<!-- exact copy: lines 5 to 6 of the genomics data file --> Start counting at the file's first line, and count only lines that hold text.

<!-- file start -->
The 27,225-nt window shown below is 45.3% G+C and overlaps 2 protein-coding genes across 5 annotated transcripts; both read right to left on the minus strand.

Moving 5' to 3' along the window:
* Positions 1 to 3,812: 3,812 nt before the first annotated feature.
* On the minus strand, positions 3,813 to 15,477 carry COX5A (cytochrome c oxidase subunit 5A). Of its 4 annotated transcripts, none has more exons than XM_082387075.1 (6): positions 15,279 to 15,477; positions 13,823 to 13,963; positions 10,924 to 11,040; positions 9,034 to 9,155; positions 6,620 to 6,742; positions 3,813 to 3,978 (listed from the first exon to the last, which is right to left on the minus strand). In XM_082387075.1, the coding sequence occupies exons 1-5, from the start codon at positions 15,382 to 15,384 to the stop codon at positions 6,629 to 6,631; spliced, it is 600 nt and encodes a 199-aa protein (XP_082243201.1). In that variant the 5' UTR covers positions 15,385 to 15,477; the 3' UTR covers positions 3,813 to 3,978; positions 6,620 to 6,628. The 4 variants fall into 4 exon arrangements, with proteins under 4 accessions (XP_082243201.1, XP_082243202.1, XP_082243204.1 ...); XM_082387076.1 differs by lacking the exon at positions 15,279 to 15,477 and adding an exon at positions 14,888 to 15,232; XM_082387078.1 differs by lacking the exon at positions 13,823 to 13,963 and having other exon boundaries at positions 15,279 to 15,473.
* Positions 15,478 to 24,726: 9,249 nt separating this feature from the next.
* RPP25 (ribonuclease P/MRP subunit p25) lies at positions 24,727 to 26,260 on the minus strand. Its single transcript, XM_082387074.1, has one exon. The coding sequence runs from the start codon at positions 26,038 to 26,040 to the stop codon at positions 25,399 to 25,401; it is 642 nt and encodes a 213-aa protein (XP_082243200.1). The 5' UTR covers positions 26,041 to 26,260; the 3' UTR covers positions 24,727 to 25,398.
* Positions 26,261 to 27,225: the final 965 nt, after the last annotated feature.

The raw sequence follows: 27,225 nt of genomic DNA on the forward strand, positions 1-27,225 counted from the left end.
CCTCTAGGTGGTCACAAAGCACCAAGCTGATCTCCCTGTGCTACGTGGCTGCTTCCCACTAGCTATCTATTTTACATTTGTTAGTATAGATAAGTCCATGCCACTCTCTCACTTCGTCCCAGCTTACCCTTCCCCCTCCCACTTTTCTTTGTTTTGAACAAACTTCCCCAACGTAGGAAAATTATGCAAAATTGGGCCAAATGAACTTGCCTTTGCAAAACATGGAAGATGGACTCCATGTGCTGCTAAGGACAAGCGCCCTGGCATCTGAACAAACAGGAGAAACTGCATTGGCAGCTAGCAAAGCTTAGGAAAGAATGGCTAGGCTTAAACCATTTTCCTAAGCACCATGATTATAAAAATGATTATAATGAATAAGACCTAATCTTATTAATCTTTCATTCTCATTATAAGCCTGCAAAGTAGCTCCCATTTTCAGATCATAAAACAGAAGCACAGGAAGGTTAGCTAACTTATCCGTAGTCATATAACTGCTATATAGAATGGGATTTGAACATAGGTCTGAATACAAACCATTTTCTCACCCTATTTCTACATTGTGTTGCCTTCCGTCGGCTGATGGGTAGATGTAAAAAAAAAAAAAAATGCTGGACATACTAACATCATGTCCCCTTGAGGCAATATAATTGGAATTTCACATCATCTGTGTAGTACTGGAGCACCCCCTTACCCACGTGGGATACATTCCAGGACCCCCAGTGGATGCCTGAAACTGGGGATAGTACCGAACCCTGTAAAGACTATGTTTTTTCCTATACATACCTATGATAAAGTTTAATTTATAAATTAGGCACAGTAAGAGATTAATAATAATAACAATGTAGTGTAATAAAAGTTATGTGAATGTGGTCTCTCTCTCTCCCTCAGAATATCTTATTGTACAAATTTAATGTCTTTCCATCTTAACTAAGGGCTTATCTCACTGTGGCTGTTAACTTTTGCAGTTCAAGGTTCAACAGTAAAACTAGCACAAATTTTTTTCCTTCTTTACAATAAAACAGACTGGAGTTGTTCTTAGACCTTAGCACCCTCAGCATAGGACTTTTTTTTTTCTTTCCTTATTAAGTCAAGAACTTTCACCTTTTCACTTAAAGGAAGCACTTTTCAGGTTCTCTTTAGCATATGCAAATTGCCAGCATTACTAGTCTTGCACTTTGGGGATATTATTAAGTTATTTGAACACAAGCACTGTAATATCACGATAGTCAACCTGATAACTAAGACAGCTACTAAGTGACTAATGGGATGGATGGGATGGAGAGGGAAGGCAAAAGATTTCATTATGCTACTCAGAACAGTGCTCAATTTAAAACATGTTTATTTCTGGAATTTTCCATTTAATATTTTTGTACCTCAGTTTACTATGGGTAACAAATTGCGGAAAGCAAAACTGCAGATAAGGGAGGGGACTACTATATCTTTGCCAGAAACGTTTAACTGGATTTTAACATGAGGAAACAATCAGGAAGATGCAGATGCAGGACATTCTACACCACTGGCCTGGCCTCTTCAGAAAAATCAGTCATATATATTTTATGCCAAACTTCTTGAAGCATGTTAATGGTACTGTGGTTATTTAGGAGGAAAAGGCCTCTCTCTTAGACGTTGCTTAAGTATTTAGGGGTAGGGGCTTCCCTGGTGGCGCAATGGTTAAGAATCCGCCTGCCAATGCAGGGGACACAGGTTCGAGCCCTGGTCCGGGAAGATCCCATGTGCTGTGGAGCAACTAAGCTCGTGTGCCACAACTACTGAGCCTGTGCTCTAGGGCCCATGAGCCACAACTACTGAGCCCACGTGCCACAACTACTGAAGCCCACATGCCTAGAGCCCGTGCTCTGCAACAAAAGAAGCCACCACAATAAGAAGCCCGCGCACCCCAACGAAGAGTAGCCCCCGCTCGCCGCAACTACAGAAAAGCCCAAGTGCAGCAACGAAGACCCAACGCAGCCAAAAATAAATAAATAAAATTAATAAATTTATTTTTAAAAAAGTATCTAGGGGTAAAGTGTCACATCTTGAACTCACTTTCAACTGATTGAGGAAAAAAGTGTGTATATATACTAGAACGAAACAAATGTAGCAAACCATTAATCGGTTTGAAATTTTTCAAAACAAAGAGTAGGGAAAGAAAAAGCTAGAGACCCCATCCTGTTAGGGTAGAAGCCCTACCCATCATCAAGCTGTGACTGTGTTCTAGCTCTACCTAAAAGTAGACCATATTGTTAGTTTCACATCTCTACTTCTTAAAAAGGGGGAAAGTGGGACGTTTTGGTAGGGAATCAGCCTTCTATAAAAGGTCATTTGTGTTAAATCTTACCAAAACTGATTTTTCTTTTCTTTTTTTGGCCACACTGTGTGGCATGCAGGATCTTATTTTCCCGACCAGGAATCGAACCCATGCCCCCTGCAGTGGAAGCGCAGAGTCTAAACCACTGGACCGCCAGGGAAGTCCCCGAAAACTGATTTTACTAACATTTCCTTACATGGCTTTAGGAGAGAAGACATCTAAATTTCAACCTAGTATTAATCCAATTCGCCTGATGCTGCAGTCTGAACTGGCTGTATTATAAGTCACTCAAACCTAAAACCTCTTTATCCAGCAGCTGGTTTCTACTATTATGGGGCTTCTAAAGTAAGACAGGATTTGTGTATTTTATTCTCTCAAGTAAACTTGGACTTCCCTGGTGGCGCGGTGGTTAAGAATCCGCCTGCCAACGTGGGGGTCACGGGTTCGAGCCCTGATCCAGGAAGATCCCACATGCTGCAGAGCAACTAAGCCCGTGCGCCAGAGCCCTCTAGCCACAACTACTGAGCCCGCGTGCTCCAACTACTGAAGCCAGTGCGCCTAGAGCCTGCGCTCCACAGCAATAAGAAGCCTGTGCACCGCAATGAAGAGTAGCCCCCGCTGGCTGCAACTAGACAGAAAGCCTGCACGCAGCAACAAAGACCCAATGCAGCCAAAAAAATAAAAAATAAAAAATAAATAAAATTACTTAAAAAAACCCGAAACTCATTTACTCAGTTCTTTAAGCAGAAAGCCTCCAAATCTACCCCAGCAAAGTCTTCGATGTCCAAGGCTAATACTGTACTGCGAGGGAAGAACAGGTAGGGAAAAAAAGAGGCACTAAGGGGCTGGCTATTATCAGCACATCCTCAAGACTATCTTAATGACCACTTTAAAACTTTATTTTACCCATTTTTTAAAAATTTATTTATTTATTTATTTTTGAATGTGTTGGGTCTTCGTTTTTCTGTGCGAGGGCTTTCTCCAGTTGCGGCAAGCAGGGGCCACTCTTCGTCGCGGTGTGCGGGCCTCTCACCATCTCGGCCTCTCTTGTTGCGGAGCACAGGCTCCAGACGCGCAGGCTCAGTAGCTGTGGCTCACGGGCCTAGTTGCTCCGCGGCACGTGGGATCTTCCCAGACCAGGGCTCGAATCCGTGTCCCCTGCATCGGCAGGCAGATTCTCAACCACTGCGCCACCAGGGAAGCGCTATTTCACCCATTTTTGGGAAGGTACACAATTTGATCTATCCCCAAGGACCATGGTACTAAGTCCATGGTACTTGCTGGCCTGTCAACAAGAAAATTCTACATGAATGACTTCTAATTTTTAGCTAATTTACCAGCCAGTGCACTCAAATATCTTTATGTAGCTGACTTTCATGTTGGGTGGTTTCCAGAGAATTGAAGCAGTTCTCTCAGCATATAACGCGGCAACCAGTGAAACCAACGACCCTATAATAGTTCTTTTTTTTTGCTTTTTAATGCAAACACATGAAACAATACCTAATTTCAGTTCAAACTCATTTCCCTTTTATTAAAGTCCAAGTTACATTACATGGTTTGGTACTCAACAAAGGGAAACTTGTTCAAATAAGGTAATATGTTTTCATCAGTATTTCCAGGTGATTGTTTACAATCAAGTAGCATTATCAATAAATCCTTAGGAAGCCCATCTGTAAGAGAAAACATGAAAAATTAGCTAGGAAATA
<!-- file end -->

* Positions 15,478 to 24,726: 9,249 nt separating this feature from the next.
* RPP25 (ribonuclease P/MRP subunit p25) lies at positions 24,727 to 26,260 on the minus strand. Its single transcript, XM_082387074.1, has one exon. The coding sequence runs from the start codon at positions 26,038 to 26,040 to the stop codon at positions 25,399 to 25,401; it is 642 nt and encodes a 213-aa protein (XP_082243200.1). The 5' UTR covers positions 26,041 to 26,260; the 3' UTR covers positions 24,727 to 25,398.